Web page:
Ongoing classes beginning September 8….Tuesday Thursday Friday and Saturday…check link ongoingclasses
Zero Balancing and Movement private sessions are ongoing
Performances as part of the25 Anniversary of Movement Research at Judson Church AND the 25 Anniversary of their Artist in Residence Program September 12 in works by Karen Bernard and myself. www.movementresearch.org and the http://www.Queensborodancefesival.com, at the Secret Theater in Queens October 18 and 23,
Workshop and Performance in Santiago, Chile September 28-October 2
Barbara Mahler on the Intersection of Choreography and Teaching …interview for Dance Enthusiast, by Trina Maninno
Performer, choreographer and educator Barbara Mahler returns to the Performance Mix Festival with her solo IT OcCurS to mE. Mahler has known festival founder Karen Bernard for years, beginning when they shared their work in the same program in the ‘70s. They continued to bump into one another in their Tribeca neighborhood where they both lived and worked at that time.
The two came together again this past May when they revived one of Bernard’s works Vinyl Retro (1999) for a Dance and Process performance at The Kitchen. “It was rare for both of us,” Bernard says. “For me, to be working with someone and for her to be dancing in another person’s work.”
“I was on another planet,” Mahler says with a chuckle. Bernard’s dances are peppered with props and video while Mahler is drawn to work where the body alone is the focal point. Despite their contrasting approach, the two veterans had great fun working together.
Mahler didn’t grow up dancing like her counterpart. Instead, she stumbled upon it while studying at Hunter College. “I walked into the dance club which was on Wednesday afternoons. There was Dorothy [Vislocky] and her infamous drum.”
Barbara Mahler in Bellas Dance. Photo: Rachel Thorne Germond
She soon enrolled as a dance major, taking any classes available. It was at Hunter where she first learned of Susan Klein’s Klein Technique™ through Vislocky — both of whom had a deep impact on Mahler.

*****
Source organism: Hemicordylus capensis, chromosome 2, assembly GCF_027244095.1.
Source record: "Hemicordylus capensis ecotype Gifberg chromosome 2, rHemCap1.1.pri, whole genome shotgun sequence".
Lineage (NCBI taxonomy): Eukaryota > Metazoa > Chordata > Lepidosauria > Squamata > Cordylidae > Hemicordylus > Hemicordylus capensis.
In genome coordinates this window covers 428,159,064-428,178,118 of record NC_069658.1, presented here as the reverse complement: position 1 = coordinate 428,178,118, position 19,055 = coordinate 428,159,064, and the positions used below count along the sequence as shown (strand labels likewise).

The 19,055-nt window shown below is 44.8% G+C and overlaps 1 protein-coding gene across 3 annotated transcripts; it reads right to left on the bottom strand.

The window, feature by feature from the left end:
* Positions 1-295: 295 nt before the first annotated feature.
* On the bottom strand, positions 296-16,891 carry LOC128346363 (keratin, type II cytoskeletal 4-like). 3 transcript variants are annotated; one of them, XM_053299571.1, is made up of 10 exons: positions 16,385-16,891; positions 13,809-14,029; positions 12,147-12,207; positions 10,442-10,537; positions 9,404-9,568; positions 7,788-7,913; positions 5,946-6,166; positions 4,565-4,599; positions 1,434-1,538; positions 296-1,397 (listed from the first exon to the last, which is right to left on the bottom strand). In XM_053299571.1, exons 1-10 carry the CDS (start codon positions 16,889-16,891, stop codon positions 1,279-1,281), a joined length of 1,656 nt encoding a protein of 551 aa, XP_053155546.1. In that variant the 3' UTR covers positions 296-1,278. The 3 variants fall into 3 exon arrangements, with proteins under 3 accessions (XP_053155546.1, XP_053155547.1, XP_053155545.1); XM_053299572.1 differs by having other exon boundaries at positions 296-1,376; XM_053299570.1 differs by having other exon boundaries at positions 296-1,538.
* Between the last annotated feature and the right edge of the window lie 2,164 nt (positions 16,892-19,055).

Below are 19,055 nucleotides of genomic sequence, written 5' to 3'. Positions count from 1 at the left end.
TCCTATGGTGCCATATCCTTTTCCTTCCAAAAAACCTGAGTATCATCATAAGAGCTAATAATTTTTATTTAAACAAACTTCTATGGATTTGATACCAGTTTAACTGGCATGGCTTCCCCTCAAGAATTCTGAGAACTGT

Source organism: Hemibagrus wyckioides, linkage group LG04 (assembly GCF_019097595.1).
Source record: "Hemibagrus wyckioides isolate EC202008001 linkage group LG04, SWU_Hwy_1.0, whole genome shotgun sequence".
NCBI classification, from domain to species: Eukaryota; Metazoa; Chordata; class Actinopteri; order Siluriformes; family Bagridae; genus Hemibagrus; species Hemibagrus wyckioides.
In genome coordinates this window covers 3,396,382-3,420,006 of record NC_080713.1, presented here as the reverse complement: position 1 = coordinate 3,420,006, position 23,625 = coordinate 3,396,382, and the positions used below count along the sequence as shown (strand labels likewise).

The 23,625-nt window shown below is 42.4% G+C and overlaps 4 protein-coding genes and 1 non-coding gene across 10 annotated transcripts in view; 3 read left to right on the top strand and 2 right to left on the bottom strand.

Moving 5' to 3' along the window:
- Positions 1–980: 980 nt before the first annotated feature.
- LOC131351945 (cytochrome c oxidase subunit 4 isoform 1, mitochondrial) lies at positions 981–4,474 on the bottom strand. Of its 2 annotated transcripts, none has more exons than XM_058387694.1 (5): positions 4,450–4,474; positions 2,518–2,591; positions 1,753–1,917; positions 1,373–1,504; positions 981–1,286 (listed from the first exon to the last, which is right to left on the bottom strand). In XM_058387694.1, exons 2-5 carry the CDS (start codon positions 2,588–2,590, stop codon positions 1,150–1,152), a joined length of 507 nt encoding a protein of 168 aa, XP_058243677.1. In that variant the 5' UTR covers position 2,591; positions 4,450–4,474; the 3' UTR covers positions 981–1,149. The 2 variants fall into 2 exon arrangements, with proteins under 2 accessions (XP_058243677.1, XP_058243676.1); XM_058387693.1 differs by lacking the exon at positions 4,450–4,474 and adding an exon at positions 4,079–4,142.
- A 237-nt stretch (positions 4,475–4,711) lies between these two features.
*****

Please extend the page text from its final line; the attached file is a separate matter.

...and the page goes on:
After graduation she began studying at the Klein/Barry Studio while working a host of jobs including as a bank teller and house cleaner. “The technique was the only thing that gave me a language that I could understand myself as a mover,” she says.
Today, she continues to teach in the Klein Technique tradition in New York and abroad, describing it as “an original method of developing movement and posture through deep understanding of skeletal and muscular structure of the body and its expressive possibilities.”
The venerable artist has trained hundreds of dancers and non-dancers while continuing to create solos and dances for small groups that are pregnant with nuance and skill. She spoke with The Dance Enthusiast about how her teaching and choreographic life intersect. Here is an excerpt from the conversation.
Barbara Mahler in We Do Weddings Too. Photo: Julie Lemberger / julielemberger.com.
Trina Mannino for The Dance Enthusiast: What parallels, if any, do you find in your teaching and choreography?
Barbara Mahler: All of my work and research in the realm of re-educating my own body has laid a foundation for me… My teaching, in turn, inspired my dancing and choreographic life. In the beginning of my dance making, I was choreographing mostly solos. And those dances were usually too hard for me. I was constantly challenging myself to get better.
TDE: Does Klein Technique™ influence your choreographic process?